Amazon on Wednesday unveiled a new way for Prime members to receive packages directly in their homes while they’re away — Amazon Key.
Customers hoping to use the service must download the Amazon Key app and purchase a smart lock, as well as Amazon’s latest device — an internet-connected security camera called "Amazon Cloud Cam," which can send customers videos of their packages being delivered. The Amazon Key In-Home Kit starts at $249.99, according to a company press release. The security camera also works seamlessly with Alexa-enabled devices, according to a separate press release.
The service will become available at no extra cost to Prime members in 37 cities across the U.S. on Nov. 8, with more locations rolling out over time.
Once again, Amazon has upped the game on delivery. Its latest effort certainly raises the bar on convenience, but it’s also an effort to combat a rising problem for Prime customers in urban areas where packages are frequently stolen.
"Amazon Key gives customers peace of mind knowing their orders have been safely delivered to their homes and are waiting for them when they walk through their doors," Peter Larsen, vice president of delivery technology at Amazon, said in a statement. "Now, Prime members can select in-home delivery and conveniently see their packages being delivered right from their mobile phones."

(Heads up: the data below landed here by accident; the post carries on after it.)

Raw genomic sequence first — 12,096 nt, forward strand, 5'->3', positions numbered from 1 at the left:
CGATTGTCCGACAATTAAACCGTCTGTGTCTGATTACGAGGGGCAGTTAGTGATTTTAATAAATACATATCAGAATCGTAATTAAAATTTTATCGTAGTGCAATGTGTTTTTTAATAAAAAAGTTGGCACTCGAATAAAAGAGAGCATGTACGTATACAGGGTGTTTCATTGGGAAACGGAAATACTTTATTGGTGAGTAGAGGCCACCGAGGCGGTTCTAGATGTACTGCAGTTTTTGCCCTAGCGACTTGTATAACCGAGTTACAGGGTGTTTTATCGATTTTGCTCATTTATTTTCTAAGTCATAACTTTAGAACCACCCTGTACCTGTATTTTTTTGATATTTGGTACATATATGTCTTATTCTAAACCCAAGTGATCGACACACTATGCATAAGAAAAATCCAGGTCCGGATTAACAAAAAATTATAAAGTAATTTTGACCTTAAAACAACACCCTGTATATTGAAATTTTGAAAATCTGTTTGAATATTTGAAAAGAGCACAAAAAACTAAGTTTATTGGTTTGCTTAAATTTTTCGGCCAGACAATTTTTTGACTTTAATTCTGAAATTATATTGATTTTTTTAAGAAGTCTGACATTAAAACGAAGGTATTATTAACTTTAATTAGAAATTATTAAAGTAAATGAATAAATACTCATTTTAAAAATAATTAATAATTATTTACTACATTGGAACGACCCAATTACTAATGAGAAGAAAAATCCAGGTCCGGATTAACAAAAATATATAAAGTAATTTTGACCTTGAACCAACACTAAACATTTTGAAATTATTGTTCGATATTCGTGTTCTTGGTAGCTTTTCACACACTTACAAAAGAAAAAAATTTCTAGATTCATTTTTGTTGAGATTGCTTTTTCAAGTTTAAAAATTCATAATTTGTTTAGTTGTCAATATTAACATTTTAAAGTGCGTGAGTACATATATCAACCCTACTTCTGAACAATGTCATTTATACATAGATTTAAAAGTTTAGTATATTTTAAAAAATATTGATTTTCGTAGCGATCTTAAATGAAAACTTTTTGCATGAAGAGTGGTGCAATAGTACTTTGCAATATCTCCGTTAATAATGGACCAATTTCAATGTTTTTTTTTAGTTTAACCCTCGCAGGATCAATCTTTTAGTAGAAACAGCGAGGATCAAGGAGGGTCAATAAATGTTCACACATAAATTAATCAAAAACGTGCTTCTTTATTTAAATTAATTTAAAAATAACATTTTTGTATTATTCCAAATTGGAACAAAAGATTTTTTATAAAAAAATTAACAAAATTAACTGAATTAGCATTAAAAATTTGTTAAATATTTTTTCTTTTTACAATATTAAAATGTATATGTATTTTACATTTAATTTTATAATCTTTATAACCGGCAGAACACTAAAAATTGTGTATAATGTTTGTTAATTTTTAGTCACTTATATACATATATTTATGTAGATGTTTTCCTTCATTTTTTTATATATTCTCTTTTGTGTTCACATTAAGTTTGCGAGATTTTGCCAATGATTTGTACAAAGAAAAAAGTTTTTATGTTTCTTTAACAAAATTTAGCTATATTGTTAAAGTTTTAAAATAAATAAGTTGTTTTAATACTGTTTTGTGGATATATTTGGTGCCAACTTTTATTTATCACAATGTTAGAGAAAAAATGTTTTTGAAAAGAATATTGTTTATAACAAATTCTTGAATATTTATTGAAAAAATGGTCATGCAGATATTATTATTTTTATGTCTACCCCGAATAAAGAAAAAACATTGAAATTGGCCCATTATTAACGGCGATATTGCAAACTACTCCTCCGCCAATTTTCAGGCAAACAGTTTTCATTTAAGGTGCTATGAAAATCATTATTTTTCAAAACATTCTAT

Handing over the digital keys of your home to complete strangers isn’t something many consumers are ready to do without reservation, and Amazon is working to mitigate those concerns in the name of convenience. In its press release, the company said users of the service can customize the frequency and length of time a person has access, as well as adding or removing contacts as they like. And it’s not just about package delivery. The service includes integrations with cleaning company Merry Maids and dog walking company Rover, as well as 1,200 other services available through Amazon Home Services.
This isn’t Amazon’s only idea when it comes to conquering in-home delivery. Earlier this month, CNBC reported Amazon was developing a smart doorbell that could be used to allow a delivery person one-time entry to a home. Another report to the media outlet stated that Amazon was in advanced talks to partner with Phrame, a company whose tech could allow packages to be delivered directly to the trunk of a car.
In recent months, rival Walmart also announced a pilot of in-home delivery for groceries. Partnering with Deliv and a smart locks company, the new service allows customers to have perishables stocked in their refrigerators while they’re out. Similarly, those using the service are able to watch a video of the delivery process from their smartphones.
Amazon is a bit ahead of Walmart in the race for in-home delivery, considering its service is rolling out in full to nearly 40 cities just before the holidays, but the key to customers wallets is still up for grabs.